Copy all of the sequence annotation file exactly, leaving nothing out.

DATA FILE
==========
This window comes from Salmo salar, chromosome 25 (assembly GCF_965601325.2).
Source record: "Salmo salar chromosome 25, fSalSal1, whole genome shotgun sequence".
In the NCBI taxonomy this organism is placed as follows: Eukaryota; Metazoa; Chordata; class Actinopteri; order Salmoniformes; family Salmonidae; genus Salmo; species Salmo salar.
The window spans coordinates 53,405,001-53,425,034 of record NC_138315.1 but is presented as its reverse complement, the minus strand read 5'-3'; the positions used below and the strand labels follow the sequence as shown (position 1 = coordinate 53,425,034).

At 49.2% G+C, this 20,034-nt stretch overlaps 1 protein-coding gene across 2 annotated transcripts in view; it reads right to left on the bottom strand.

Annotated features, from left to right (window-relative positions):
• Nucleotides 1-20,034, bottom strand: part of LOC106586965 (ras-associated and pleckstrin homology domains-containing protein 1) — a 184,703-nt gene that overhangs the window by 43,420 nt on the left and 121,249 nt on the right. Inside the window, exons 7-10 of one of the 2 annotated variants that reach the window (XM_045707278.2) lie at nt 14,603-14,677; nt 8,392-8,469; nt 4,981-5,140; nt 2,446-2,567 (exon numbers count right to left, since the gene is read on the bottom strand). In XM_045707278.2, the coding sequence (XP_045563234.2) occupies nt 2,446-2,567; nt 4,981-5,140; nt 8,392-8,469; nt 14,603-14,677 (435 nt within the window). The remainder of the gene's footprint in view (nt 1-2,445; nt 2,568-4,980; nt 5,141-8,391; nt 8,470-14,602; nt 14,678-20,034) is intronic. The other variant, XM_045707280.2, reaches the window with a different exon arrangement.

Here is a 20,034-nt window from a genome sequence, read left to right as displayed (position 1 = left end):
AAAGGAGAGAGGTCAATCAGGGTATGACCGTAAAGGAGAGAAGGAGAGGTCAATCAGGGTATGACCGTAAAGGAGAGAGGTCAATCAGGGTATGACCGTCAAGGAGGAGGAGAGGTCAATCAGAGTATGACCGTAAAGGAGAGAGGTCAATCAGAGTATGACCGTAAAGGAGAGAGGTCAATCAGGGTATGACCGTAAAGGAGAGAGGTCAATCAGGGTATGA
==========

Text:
This window comes from Salmo salar, chromosome 25 (assembly GCF_965601325.2).
Source record: "Salmo salar chromosome 25, fSalSal1, whole genome shotgun sequence".
In the NCBI taxonomy this organism is placed as follows: Eukaryota; Metazoa; Chordata; class Actinopteri; order Salmoniformes; family Salmonidae; genus Salmo; species Salmo salar.
The window spans coordinates 53,405,001-53,425,034 of record NC_138315.1 but is presented as its reverse complement, the minus strand read 5'-3'; the positions used below and the strand labels follow the sequence as shown (position 1 = coordinate 53,425,034).

At 49.2% G+C, this 20,034-nt stretch overlaps 1 protein-coding gene across 2 annotated transcripts in view; it reads right to left on the bottom strand.

Annotated features, from left to right (window-relative positions):
• Nucleotides 1-20,034, bottom strand: part of LOC106586965 (ras-associated and pleckstrin homology domains-containing protein 1) — a 184,703-nt gene that overhangs the window by 43,420 nt on the left and 121,249 nt on the right. Inside the window, exons 7-10 of one of the 2 annotated variants that reach the window (XM_045707278.2) lie at nt 14,603-14,677; nt 8,392-8,469; nt 4,981-5,140; nt 2,446-2,567 (exon numbers count right to left, since the gene is read on the bottom strand). In XM_045707278.2, the coding sequence (XP_045563234.2) occupies nt 2,446-2,567; nt 4,981-5,140; nt 8,392-8,469; nt 14,603-14,677 (435 nt within the window). The remainder of the gene's footprint in view (nt 1-2,445; nt 2,568-4,980; nt 5,141-8,391; nt 8,470-14,602; nt 14,678-20,034) is intronic. The other variant, XM_045707280.2, reaches the window with a different exon arrangement.

Here is a 20,034-nt window from a genome sequence, read left to right as displayed (position 1 = left end):
AAAGGAGAGAGGTCAATCAGGGTATGACCGTAAAGGAGAGAAGGAGAGGTCAATCAGGGTATGACCGTAAAGGAGAGAGGTCAATCAGGGTATGACCGTCAAGGAGGAGGAGAGGTCAATCAGAGTATGACCGTAAAGGAGAGAGGTCAATCAGAGTATGACCGTAAAGGAGAGAGGTCAATCAGGGTATGACCGTAAAGGAGAGAGGTCAATCAGGGTATGA